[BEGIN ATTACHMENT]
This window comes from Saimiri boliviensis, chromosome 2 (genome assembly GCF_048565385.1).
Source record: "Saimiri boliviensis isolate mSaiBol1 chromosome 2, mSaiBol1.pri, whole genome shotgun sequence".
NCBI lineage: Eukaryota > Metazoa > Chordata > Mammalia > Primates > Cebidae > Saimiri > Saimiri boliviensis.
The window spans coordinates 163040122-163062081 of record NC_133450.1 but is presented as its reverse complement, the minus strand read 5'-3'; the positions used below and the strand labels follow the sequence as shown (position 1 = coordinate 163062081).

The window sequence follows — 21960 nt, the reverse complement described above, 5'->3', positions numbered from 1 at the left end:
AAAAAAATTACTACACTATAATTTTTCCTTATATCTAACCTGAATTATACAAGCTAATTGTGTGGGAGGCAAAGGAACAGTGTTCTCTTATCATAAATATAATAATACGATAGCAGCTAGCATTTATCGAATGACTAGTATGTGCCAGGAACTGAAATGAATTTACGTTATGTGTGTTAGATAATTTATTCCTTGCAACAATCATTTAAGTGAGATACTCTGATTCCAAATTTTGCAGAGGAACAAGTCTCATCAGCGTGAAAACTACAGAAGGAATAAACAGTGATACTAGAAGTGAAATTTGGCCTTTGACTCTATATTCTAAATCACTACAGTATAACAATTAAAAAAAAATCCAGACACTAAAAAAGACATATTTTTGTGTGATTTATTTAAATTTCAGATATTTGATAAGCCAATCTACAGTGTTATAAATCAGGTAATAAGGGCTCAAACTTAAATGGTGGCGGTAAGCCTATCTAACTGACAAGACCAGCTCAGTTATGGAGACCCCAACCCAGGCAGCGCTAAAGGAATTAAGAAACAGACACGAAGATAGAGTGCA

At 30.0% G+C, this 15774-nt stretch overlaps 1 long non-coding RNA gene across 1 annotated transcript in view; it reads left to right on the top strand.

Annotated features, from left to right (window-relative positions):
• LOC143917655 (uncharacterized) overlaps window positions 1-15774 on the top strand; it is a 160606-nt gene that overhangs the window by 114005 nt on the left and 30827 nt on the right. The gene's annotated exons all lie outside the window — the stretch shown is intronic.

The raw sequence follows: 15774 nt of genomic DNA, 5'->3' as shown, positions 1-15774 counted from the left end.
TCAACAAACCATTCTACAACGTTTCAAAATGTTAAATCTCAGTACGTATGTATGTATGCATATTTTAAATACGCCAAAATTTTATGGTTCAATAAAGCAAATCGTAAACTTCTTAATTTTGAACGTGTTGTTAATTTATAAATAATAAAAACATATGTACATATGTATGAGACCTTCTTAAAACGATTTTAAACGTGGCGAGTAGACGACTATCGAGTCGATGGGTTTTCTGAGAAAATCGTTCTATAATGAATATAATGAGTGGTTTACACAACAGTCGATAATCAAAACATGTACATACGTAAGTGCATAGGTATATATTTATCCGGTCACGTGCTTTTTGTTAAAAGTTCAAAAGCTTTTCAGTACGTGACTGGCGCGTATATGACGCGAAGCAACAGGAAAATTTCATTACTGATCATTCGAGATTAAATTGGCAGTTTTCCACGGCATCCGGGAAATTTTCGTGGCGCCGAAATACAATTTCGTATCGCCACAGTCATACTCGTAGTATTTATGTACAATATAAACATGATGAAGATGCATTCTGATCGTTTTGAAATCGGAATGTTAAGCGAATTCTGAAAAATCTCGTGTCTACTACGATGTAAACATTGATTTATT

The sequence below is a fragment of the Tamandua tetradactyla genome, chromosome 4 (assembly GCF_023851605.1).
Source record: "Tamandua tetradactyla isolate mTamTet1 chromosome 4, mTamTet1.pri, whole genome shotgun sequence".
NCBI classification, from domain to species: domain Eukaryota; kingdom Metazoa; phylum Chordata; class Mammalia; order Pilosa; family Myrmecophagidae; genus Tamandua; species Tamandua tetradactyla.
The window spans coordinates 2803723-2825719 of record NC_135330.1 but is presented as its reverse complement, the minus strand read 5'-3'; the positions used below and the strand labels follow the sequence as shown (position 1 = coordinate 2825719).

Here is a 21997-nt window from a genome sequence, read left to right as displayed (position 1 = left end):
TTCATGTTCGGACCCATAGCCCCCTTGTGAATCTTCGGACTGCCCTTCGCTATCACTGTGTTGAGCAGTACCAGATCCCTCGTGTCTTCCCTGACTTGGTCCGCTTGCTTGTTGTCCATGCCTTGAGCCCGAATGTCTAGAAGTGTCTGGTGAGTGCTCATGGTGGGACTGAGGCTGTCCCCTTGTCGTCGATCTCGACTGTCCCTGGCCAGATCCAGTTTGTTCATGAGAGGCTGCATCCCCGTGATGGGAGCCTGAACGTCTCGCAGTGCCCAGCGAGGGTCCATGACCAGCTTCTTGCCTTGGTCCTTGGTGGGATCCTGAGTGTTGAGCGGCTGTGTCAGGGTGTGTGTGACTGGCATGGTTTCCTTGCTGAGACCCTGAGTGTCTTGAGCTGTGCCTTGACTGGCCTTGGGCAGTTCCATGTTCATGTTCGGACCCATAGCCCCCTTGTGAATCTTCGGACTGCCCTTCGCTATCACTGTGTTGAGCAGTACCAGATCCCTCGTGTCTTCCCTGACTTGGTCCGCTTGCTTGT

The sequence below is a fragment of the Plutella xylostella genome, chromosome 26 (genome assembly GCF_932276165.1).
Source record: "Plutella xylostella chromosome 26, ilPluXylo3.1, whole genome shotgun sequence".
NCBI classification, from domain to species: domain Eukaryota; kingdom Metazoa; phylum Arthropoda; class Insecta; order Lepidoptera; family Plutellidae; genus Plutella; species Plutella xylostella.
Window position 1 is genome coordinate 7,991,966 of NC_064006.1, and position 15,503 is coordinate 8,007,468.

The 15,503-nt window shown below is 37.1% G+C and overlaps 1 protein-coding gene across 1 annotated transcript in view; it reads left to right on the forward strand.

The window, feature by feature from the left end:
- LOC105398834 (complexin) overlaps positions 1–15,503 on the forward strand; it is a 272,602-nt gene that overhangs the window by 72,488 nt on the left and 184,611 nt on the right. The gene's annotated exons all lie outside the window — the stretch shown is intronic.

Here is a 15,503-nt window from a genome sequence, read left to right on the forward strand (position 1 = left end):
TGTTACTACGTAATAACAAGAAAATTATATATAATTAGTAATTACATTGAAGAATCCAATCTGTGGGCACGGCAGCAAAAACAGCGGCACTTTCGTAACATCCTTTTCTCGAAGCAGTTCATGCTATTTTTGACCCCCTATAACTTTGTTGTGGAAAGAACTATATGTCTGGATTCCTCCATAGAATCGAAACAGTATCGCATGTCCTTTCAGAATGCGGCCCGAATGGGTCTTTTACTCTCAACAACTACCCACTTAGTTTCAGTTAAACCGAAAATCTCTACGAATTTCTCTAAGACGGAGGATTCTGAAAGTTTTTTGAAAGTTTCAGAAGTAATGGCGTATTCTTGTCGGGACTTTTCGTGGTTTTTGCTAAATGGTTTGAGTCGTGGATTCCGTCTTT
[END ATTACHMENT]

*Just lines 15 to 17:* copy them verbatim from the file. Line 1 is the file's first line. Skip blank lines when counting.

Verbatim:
The window spans coordinates 2803723-2825719 of record NC_135330.1 but is presented as its reverse complement, the minus strand read 5'-3'; the positions used below and the strand labels follow the sequence as shown (position 1 = coordinate 2825719).

Here is a 21997-nt window from a genome sequence, read left to right as displayed (position 1 = left end):
TTCATGTTCGGACCCATAGCCCCCTTGTGAATCTTCGGACTGCCCTTCGCTATCACTGTGTTGAGCAGTACCAGATCCCTCGTGTCTTCCCTGACTTGGTCCGCTTGCTTGTTGTCCATGCCTTGAGCCCGAATGTCTAGAAGTGTCTGGTGAGTGCTCATGGTGGGACTGAGGCTGTCCCCTTGTCGTCGATCTCGACTGTCCCTGGCCAGATCCAGTTTGTTCATGAGAGGCTGCATCCCCGTGATGGGAGCCTGAACGTCTCGCAGTGCCCAGCGAGGGTCCATGACCAGCTTCTTGCCTTGGTCCTTGGTGGGATCCTGAGTGTTGAGCGGCTGTGTCAGGGTGTGTGTGACTGGCATGGTTTCCTTGCTGAGACCCTGAGTGTCTTGAGCTGTGCCTTGACTGGCCTTGGGCAGTTCCATGTTCATGTTCGGACCCATAGCCCCCTTGTGAATCTTCGGACTGCCCTTCGCTATCACTGTGTTGAGCAGTACCAGATCCCTCGTGTCTTCCCTGACTTGGTCCGCTTGCTTGT